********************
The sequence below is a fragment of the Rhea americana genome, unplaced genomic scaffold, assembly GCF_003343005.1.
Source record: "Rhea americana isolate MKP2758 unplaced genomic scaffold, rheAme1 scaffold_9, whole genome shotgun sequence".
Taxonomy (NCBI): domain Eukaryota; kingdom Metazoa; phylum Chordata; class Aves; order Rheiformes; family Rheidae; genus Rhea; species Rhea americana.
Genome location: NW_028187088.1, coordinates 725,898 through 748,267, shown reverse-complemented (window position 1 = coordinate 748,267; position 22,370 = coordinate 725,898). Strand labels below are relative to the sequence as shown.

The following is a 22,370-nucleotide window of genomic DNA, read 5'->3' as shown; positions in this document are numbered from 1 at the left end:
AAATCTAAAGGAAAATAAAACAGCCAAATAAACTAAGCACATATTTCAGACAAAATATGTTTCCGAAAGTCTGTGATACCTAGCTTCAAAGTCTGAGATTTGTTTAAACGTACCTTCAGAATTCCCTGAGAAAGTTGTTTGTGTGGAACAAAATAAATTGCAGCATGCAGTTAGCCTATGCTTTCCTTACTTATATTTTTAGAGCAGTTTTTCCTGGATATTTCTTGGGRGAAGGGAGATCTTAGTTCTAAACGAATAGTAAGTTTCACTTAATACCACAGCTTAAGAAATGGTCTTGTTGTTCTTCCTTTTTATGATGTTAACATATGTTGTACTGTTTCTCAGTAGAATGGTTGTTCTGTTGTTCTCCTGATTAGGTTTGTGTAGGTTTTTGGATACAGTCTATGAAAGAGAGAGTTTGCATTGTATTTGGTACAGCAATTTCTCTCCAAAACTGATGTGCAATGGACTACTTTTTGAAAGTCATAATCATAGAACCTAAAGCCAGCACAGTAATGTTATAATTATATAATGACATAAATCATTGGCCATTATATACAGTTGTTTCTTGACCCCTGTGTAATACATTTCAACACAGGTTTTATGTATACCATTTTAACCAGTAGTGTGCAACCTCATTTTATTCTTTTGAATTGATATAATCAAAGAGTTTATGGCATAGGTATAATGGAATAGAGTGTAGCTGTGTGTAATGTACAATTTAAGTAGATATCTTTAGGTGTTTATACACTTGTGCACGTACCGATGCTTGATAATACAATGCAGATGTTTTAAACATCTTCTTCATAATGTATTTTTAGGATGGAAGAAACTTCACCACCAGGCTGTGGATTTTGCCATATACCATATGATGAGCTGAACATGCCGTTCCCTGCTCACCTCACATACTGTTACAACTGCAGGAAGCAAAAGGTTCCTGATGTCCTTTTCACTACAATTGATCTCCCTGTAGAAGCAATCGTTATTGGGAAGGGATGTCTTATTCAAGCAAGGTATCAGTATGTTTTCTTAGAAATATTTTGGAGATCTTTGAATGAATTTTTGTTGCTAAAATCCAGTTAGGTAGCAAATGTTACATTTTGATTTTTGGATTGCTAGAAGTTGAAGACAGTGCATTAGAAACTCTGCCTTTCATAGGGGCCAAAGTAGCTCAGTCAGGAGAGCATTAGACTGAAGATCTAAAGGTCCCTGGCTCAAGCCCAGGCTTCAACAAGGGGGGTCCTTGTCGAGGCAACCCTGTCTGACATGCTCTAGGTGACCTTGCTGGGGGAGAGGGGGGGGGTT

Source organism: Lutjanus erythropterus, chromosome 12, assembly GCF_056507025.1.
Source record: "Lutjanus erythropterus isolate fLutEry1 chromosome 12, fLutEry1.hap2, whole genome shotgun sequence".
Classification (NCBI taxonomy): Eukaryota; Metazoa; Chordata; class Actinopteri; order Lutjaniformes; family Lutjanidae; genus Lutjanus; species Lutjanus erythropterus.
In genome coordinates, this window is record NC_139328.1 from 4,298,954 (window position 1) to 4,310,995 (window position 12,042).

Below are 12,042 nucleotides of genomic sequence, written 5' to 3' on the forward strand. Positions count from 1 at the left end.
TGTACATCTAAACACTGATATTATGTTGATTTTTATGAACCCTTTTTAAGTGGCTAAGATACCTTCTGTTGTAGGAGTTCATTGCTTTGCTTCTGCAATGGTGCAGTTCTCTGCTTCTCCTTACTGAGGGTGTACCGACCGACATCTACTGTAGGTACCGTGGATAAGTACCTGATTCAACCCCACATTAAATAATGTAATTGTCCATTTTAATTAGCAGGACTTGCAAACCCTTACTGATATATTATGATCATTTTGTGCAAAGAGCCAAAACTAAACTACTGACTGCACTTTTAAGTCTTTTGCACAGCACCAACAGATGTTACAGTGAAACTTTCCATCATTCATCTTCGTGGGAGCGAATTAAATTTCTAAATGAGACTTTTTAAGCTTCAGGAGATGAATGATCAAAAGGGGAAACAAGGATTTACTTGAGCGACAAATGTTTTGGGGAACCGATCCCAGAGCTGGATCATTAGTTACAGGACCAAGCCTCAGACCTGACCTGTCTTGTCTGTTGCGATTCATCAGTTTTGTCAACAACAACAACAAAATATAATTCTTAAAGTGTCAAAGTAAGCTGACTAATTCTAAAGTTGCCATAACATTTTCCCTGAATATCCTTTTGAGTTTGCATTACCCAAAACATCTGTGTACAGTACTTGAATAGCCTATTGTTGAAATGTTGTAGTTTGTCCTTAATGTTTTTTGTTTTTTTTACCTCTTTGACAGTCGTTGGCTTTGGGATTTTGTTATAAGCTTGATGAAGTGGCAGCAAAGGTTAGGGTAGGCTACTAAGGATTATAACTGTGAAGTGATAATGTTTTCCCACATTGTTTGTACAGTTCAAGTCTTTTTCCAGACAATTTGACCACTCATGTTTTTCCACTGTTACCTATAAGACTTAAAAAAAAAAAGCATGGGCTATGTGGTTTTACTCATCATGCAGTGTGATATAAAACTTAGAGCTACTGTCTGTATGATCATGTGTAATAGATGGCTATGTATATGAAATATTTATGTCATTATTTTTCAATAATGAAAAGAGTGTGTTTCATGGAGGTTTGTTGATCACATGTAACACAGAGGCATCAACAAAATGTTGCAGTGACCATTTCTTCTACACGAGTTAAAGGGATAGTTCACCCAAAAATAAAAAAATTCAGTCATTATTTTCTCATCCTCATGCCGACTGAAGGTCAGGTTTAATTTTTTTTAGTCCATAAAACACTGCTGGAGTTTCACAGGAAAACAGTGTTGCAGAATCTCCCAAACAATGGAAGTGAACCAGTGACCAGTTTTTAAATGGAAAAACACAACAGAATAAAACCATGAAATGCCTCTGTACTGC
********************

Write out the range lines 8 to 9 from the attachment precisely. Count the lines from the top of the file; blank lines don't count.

Source record: "Lutjanus erythropterus isolate fLutEry1 chromosome 12, fLutEry1.hap2, whole genome shotgun sequence".
Classification (NCBI taxonomy): Eukaryota; Metazoa; Chordata; class Actinopteri; order Lutjaniformes; family Lutjanidae; genus Lutjanus; species Lutjanus erythropterus.